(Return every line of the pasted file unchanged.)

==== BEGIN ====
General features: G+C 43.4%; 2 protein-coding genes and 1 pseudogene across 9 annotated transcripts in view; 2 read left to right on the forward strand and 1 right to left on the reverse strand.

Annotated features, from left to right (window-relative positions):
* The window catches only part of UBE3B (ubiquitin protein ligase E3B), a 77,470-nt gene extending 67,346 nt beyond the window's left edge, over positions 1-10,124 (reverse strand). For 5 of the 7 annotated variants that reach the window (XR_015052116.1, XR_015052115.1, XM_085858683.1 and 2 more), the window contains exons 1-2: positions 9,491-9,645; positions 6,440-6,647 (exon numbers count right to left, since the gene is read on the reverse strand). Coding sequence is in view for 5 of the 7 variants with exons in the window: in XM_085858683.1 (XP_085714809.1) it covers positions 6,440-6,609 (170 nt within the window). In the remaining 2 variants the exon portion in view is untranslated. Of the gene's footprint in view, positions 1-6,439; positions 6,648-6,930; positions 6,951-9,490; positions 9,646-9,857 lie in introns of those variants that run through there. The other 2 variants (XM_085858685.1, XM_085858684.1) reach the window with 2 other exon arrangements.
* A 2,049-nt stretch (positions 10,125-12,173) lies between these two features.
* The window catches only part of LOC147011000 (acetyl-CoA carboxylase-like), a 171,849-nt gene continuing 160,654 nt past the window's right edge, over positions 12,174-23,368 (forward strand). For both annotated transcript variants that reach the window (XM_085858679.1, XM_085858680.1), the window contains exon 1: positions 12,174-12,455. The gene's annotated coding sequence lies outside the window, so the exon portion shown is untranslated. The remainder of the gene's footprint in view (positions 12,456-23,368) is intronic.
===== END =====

General features: G+C 43.4%; 2 protein-coding genes and 1 pseudogene across 9 annotated transcripts in view; 2 read left to right on the forward strand and 1 right to left on the reverse strand.

Annotated features, from left to right (window-relative positions):
* The window catches only part of UBE3B (ubiquitin protein ligase E3B), a 77,470-nt gene extending 67,346 nt beyond the window's left edge, over positions 1-10,124 (reverse strand). For 5 of the 7 annotated variants that reach the window (XR_015052116.1, XR_015052115.1, XM_085858683.1 and 2 more), the window contains exons 1-2: positions 9,491-9,645; positions 6,440-6,647 (exon numbers count right to left, since the gene is read on the reverse strand). Coding sequence is in view for 5 of the 7 variants with exons in the window: in XM_085858683.1 (XP_085714809.1) it covers positions 6,440-6,609 (170 nt within the window). In the remaining 2 variants the exon portion in view is untranslated. Of the gene's footprint in view, positions 1-6,439; positions 6,648-6,930; positions 6,951-9,490; positions 9,646-9,857 lie in introns of those variants that run through there. The other 2 variants (XM_085858685.1, XM_085858684.1) reach the window with 2 other exon arrangements.
* A 2,049-nt stretch (positions 10,125-12,173) lies between these two features.
* The window catches only part of LOC147011000 (acetyl-CoA carboxylase-like), a 171,849-nt gene continuing 160,654 nt past the window's right edge, over positions 12,174-23,368 (forward strand). For both annotated transcript variants that reach the window (XM_085858679.1, XM_085858680.1), the window contains exon 1: positions 12,174-12,455. The gene's annotated coding sequence lies outside the window, so the exon portion shown is untranslated. The remainder of the gene's footprint in view (positions 12,456-23,368) is intronic.